GRANTHAM, Pa. – Sen. Hillary Rodham Clinton asserted Sunday night that Sen. Barack Obama, through his recent description of sentiments in small-town America, reinforced a stereotype of “out-of-touch” Democrats that doomed the party’s last two presidential nominees.
“We had two very good men – and men of faith – run for president in 2000 and 2004. But large segments of the electorate concluded that they did not really understand or relate to, or frankly respect, their ways of life,” Clinton said at Messiah College, referring to former Vice President Al Gore and Sen. John Kerry, of Massachusetts. She repeated her view that Obama had been “elitist … and frankly patronizing.”
Her remarks came in a nationally televised forum on religious and moral values, held at the private Christian school just outside of Harrisburg.
Obama had already fielded two days of such criticism from Clinton, after he told San Francisco Democrats last week about working-class voters in small towns, “It’s not surprising that they get bitter. They cling to guns or religion or antipathy to people who aren’t like them or anti-immigrant sentiment or anti-trade sentiment.”
And it was clear Sunday that Obama had heard enough. He fired back in a union hall in Steelton, Pa., saying he expected such an attack from Sen. John McCain, R-Ariz., the presumptive Republican nominee, but not from a fellow Democrat.
“She knows better. Shame on her. Shame on her,” Obama said. “She is running around talking about how this is an insult to sportsmen, how she values the Second Amendment. She’s talking like she’s Annie Oakley,” invoking the famed Wild West sharpshooter.
“Hillary Clinton is out there like she’s on the duck blind every Sunday,” he continued. “She’s packing a six-shooter. Come on, she knows better. That’s some politics being played by Hillary Clinton.”
Obama suggested Saturday that he had phrased his comments clumsily.
The uproar threatened to overshadow the Democrats’ participation in Sunday night’s forum, which was organized by the nonpartisan group Faith in Public Life. The two candidates sat separately for more than 30 minutes each of questions from journalists and religious leaders. McCain was invited but declined to take part.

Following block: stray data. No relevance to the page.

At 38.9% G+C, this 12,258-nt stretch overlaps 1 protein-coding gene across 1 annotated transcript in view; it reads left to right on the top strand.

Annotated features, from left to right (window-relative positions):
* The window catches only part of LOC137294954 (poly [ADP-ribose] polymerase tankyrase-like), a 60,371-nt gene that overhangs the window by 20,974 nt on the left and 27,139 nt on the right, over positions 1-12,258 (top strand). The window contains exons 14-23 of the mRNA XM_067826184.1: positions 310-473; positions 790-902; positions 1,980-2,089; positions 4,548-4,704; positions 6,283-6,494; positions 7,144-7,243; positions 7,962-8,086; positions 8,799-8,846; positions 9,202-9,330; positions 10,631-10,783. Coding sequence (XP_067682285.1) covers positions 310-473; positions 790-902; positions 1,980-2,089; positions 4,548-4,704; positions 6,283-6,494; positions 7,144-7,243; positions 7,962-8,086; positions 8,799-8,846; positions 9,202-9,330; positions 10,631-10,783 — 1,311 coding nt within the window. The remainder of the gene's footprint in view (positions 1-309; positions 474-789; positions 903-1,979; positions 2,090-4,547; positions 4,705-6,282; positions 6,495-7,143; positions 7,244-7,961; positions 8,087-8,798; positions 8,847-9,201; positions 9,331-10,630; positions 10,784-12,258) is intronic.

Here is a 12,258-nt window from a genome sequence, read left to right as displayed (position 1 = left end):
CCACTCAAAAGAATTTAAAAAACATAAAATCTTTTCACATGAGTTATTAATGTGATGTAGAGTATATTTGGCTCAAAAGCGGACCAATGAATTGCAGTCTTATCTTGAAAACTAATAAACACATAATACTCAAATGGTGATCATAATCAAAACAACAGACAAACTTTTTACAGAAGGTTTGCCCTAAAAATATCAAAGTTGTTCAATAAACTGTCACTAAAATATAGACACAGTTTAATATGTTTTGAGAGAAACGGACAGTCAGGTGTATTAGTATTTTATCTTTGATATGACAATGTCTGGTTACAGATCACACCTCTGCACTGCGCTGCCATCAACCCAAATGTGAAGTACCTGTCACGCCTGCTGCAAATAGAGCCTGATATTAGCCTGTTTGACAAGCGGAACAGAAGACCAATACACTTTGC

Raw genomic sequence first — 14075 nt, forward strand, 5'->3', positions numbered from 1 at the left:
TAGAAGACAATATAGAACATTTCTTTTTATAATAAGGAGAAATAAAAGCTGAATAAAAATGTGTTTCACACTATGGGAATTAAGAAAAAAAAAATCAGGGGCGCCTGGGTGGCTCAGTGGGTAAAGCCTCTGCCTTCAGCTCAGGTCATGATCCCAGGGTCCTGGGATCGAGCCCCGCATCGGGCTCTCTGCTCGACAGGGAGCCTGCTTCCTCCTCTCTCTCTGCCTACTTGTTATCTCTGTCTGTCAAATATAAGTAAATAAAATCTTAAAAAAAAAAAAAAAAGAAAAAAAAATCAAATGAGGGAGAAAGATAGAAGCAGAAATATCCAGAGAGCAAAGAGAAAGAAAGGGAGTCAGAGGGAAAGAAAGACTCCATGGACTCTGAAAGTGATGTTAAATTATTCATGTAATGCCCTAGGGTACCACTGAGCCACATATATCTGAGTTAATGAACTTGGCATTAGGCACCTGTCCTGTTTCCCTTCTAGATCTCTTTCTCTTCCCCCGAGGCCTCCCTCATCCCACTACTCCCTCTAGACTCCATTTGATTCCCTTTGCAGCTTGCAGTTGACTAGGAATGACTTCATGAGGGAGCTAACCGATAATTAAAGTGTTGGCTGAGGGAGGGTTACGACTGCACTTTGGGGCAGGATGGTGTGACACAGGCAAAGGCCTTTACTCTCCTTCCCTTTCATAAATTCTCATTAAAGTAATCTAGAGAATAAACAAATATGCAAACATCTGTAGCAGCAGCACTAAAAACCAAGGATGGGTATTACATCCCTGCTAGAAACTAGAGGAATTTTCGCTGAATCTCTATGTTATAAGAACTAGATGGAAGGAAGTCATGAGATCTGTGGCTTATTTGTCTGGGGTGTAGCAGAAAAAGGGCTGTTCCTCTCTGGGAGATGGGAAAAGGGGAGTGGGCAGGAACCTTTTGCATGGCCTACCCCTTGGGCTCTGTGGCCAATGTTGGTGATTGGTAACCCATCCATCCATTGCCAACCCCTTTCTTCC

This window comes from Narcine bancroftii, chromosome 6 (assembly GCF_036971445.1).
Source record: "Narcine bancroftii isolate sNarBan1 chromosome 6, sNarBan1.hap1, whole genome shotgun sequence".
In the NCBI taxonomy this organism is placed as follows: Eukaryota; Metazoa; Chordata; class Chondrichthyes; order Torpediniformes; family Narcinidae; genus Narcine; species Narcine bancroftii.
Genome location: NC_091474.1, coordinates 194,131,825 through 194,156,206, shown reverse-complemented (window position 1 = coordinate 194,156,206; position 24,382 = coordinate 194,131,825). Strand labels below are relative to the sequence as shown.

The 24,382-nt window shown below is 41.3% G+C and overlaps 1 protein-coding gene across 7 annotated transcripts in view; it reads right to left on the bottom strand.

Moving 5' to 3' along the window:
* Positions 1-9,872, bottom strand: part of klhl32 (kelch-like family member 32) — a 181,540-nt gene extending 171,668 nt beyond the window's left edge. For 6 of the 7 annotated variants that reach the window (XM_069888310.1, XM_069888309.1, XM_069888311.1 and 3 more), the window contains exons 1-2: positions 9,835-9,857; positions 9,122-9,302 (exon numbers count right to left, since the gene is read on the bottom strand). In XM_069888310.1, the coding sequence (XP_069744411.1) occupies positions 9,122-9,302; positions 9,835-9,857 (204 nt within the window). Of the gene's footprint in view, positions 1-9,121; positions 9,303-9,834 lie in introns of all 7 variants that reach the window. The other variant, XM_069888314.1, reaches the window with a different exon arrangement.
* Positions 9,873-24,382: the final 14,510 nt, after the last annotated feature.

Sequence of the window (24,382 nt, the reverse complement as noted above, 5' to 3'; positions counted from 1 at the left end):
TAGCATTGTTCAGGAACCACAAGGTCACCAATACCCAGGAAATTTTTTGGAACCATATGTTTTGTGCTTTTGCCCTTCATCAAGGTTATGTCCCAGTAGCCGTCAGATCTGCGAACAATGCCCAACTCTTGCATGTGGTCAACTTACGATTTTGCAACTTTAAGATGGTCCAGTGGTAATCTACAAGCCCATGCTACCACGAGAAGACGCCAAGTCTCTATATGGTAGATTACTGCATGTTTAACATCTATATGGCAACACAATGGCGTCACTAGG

Clinton declined repeatedly to describe her personal faith and how it informed specific decisions, citing “the way I was raised” and implying that she keeps such matters to herself. Asked why there is suffering, if there is a God, she said, “I can’t wait to ask him. I have just pondered it endlessly.”
Earlier, while campaigning in Scranton, Pa., Clinton hammered Obama in comments that seemed targeted at uncommitted Democratic superdelegates.
“His comments were elitist and divisive, and the Democratic Party has been unfortunately viewed by many people over the last decade as being elitist and out of touch. We have waged elections over that,” Clinton said at a news conference.
Her campaign hastily arranged for her to go door to door for 30 minutes in Scranton, in northeast Pennsylvania. It was her third campaign trip there in the past month, and she has never forgotten to remind voters that her father grew up in Scranton.
Clinton seemed frustrated when a reporter turned the issue toward her, asking when she had last attended church or fired a gun.
“That is not a relevant question for this debate,” Clinton said.